of items of information, such as documents, presented. The Office will 
not count the number of issues raised by, or the number of grounds 
which the patent owner requests the Office to consider, when 
determining the number of items of information. A single reference that 
raises multiple issues under multiple grounds, for example, under 35 
U.S.C. 102, 35 U.S.C. 103, and 35 U.S.C. 112, will be counted as a 
single item of information. However, if the patent owner cites a 
combination of multiple references under 35 U.S.C. 103, then each 
reference of the combination will be counted as one item of 
information. For example, if the patent owner states that the claims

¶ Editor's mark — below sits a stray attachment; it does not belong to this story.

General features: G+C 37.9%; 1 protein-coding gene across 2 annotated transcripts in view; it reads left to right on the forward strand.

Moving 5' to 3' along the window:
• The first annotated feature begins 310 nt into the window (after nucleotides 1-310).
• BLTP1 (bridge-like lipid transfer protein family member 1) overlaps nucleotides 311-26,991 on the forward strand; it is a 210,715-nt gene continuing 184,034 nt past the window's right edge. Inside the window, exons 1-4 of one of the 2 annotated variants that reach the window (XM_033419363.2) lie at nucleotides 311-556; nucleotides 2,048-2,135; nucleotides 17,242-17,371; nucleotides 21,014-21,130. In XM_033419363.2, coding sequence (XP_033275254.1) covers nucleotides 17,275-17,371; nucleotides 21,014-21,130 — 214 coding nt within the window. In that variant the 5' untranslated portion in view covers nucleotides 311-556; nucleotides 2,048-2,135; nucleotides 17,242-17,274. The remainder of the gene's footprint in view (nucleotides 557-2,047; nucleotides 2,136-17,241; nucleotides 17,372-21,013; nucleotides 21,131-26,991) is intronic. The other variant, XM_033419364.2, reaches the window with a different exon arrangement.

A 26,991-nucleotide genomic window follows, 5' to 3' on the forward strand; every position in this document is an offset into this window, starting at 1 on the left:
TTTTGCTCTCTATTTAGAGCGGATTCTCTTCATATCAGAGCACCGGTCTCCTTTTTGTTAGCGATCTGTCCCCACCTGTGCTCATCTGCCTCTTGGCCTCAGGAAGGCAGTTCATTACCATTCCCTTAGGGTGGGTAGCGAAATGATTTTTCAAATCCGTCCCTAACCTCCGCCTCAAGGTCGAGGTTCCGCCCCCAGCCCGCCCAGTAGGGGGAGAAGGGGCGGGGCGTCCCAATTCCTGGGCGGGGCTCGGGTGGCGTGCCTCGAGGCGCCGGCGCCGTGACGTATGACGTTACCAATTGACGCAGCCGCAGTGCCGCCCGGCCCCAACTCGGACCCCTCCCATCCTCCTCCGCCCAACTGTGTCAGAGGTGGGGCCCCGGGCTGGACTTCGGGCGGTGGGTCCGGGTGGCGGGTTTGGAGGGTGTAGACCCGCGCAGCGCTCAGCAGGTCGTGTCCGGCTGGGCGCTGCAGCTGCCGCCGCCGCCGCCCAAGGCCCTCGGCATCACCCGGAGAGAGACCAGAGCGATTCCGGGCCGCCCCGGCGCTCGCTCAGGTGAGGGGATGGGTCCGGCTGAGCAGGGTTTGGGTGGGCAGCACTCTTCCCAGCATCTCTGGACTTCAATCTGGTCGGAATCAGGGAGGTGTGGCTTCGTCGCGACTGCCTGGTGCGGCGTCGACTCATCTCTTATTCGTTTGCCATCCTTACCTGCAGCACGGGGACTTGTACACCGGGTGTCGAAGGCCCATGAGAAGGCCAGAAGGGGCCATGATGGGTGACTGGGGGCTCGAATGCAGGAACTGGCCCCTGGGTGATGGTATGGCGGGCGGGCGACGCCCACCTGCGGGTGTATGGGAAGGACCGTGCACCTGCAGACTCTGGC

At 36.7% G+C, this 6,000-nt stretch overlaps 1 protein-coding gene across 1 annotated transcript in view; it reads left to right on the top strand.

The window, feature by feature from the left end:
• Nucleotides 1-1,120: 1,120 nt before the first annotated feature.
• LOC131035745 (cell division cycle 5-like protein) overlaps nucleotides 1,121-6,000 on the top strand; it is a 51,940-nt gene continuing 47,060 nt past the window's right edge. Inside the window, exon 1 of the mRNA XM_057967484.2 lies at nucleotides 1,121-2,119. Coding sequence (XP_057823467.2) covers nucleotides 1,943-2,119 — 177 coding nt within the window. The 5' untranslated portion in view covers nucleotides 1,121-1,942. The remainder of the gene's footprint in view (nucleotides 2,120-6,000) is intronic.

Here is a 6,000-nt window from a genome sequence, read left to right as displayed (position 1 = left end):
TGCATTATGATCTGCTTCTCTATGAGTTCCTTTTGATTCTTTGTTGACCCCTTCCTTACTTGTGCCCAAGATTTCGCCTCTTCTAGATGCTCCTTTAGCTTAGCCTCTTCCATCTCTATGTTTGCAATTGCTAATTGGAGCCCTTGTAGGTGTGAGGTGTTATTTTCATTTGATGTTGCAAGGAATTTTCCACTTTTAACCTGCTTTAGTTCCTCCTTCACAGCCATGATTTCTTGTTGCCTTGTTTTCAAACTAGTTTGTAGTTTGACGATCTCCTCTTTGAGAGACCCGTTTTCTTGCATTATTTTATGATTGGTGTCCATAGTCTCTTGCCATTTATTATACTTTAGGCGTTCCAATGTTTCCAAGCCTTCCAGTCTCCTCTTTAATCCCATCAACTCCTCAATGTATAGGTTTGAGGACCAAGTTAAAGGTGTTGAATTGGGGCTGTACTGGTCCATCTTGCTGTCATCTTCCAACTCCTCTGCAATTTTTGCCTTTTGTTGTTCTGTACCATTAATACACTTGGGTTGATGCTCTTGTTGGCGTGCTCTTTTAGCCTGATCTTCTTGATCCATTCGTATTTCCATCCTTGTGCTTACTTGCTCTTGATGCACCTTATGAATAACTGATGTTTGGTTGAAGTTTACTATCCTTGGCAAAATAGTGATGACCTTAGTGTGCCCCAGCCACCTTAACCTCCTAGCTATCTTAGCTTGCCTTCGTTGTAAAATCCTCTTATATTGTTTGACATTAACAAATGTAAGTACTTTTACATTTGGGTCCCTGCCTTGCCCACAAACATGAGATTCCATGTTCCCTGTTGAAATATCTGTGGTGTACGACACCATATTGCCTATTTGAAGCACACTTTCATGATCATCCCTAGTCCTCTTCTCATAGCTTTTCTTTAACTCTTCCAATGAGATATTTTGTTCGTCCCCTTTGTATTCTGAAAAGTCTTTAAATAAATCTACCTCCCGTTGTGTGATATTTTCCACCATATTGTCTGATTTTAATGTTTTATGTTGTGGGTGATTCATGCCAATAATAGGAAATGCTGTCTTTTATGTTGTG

are patentable under 35 U.S.C. 103 over the combination of reference A 
in view of reference B, then reference A and reference B must be 
separately listed as items of information, and will be counted as two 
items. Cumulative items of information will each be separately counted. 
For example, if the patent owner indicates that reference A is 
cumulative to reference B, reference A and reference B will be counted 
as two items of information. If the patent owner believes that multiple 
items of information are cumulative to each other, the patent owner is 
encouraged to select one or two documents as the items of information 
that will be submitted with the request.
    Comment 11: One comment questioned whether a book of meeting 
abstracts constitutes one or more items of information. Several 
comments further questioned how supporting documents, such as 
declarations, dated sales receipts, marketing catalogs, and tables of 
data would be counted.
    Response: An ``item of information'' is defined as a document,